Blacksburg High and Nina were not a good fit. Her locker was vandalized within a few months of enrolling in the school – an act that was never reported to the police.  “Blacksburg High School was one of the best high schools in Virginia, but they did not know what to do with me,” Nina recalls. “They made me graduate by the end of my junior year because I had all these credits that they didn’t know what to do with. Even though it was a great school and did well by most of the kids, it wasn’t right for me. They did the best they could, but I wasn’t the norm.”

Rees did like one thing about attending Blacksburg High, however: She didn’t have to go to school all over again after the school day officially ended. In Iran, after the Islamic Republic took control of the schools, some families such as Nina’s tried to continue their children’s education as it had been. “I used to go to school after school,” she recalls. “My parents and those of many of my friends enrolled us in a correspondence program to continue our studies toward the baccalaureate we would have gotten had we stayed in the French Lycee we attended before the revolution. I remember being constantly in school, either in these tutoring sessions, or regular school.” 

After Blacksburg High, Rees attended Virginia Tech and then moved to Washington, D.C., eager to work on Capitol Hill. She also took night courses to get a degree in international studies from George Mason University. She was an intern in Virginia Republican Senator John Warner’s office and subsequently worked as a full-fledged staff member for Florida Republican Rep. Porter Goss and spent a year working for Americans for Tax Reform as an analyst.

But it wasn’t until Clint Bolick (now an Associate Justice on Arizona’s Supreme Court) hired Rees to work at the Institute for Justice, that she started to develop a particular passion for school choice. The Institute for Justice, which Bolick co-founded, litigated on behalf of parents who wanted greater educational options.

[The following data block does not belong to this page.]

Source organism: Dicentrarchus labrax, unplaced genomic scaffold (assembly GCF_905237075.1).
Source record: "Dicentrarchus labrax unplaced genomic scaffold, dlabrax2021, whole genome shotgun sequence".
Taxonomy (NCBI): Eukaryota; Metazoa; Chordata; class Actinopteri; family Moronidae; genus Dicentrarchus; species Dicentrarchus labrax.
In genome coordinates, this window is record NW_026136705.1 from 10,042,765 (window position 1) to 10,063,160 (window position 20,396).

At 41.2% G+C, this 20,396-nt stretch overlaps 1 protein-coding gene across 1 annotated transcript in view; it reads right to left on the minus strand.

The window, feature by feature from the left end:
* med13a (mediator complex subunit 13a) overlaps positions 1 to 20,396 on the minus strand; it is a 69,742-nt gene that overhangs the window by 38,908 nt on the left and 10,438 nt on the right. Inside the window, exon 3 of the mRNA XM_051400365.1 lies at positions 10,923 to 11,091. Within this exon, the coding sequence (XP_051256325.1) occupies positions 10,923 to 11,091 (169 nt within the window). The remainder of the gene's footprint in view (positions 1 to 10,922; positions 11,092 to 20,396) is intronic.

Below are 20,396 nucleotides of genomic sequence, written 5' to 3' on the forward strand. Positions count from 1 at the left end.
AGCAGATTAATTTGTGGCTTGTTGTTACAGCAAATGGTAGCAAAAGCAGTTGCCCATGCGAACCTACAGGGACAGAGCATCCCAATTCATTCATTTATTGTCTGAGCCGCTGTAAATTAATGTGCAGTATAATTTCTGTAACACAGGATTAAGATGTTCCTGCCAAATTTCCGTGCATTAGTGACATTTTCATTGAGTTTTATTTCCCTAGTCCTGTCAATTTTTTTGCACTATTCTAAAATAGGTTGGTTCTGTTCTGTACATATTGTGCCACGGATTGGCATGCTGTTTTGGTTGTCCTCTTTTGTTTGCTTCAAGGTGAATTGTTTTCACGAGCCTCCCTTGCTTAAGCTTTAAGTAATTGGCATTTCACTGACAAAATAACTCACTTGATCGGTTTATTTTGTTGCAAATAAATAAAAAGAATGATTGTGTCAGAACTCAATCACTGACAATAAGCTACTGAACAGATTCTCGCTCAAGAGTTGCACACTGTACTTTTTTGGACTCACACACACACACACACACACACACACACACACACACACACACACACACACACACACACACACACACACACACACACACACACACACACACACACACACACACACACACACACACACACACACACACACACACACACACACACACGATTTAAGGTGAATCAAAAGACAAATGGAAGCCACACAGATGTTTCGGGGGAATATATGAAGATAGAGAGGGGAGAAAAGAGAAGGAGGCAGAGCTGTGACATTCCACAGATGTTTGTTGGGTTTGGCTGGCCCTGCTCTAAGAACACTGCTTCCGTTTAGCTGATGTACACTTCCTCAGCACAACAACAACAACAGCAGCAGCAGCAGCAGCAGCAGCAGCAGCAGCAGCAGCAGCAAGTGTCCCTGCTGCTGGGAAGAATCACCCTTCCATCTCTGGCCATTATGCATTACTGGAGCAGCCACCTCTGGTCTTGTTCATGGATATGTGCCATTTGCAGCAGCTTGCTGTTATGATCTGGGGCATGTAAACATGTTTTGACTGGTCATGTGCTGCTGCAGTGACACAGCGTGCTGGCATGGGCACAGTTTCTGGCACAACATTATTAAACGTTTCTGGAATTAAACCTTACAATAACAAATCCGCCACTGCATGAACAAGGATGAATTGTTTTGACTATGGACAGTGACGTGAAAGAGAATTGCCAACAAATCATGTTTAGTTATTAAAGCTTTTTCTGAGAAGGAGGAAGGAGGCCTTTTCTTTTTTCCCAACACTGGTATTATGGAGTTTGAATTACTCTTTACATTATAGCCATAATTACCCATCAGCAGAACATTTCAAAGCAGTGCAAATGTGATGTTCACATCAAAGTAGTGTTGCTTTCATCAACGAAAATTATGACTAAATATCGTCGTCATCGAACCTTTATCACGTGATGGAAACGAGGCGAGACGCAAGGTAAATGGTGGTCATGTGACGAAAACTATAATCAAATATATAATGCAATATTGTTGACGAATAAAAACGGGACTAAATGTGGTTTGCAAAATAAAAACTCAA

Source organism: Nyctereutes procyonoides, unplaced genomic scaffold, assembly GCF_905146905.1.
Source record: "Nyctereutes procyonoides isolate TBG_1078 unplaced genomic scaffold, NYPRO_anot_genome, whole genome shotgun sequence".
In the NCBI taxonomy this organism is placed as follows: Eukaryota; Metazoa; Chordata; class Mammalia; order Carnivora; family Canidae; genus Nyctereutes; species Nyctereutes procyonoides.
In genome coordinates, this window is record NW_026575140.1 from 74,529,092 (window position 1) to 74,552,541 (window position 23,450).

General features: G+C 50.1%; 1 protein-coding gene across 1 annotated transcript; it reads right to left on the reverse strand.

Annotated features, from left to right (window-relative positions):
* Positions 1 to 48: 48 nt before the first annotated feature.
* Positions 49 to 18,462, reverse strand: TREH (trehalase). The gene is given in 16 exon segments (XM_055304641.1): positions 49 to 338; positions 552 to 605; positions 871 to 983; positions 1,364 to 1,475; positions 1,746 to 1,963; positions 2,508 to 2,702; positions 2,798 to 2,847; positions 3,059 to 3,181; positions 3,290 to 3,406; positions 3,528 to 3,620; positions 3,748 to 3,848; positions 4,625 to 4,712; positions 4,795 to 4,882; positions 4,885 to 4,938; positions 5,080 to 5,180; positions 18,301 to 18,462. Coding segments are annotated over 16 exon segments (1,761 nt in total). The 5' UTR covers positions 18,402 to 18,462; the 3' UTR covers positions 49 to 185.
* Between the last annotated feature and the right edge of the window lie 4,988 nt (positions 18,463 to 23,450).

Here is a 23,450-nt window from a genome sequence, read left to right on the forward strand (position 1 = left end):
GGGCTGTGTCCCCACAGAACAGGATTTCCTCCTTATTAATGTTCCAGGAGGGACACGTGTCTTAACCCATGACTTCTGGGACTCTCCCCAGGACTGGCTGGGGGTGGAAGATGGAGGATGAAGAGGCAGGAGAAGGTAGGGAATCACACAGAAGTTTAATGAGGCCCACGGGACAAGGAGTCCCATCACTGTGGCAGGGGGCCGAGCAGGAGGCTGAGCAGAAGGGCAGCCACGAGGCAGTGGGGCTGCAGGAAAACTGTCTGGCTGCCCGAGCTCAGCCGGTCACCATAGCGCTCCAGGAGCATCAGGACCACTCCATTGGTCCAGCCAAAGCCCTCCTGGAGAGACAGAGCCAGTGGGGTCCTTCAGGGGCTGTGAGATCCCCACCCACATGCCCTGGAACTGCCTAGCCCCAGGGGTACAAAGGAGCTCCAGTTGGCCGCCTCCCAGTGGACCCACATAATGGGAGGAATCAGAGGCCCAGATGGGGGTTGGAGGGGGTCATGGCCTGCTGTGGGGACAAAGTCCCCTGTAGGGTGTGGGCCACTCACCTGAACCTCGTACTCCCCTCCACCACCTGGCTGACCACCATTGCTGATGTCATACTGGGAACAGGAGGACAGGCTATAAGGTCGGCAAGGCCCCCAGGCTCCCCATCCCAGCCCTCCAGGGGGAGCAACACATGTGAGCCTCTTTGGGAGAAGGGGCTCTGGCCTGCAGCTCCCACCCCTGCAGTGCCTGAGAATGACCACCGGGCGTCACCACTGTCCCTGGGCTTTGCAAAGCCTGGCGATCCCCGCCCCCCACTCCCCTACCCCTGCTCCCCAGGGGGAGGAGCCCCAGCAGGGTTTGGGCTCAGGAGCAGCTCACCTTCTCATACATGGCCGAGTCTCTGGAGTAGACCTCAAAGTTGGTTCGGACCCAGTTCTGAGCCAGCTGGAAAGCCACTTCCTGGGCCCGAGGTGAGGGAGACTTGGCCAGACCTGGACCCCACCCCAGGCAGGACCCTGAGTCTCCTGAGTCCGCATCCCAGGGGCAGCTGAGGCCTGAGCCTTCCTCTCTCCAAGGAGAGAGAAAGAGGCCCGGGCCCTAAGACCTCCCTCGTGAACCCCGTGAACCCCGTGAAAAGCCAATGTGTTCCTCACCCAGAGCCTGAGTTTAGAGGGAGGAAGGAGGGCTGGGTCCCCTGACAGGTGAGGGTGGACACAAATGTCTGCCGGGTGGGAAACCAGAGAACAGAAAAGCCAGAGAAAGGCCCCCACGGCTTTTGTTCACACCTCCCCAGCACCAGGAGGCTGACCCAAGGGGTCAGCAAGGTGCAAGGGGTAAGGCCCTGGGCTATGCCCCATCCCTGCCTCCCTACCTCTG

Rees recognizes that parents don’t see school choice as a partisan issue. But because many charter school teachers aren’t legally required to join a union, the unions have fought aggressively against charter schools, even in the face of strong evidence of charter school success. 

“I loved the clients they were representing,” Rees says, “and I think because of my own experiences, I fundamentally connected with these families. Access to the right school, regardless of your income and your status in life, can make a huge difference, especially in this country.  If you want to reach the American dream what you really need is a strong education that puts you on the path to that college degree or a skilled career.”

As she became established in the education policy world, Nina also met her future husband, Matt Rees.  Matt wrote for the Weekly Standard and has since founded his own editorial consulting firm called GEONOMICA. She and Matt were introduced through a mutual friend and today they have one daughter, who attends an independent school in DC.

When Rees started producing articles on school choice, she was noticed by The Heritage Foundation, where she was hired as a senior education analyst. She wrote policy papers and served as Heritage’s spokesman on education. The George W. Bush administration plucked her from Heritage to serve as Deputy Assistant for Domestic Policy to Vice President Dick Cheney. Eventually she moved on to serve as Deputy Under Secretary for Innovation and Improvement at the Department of Education. In this newly-created position, Rees oversaw the administration of 28 grants – ranging from charter schools and alternative routes to teacher certification to arts education and all federal K-12 earmarks.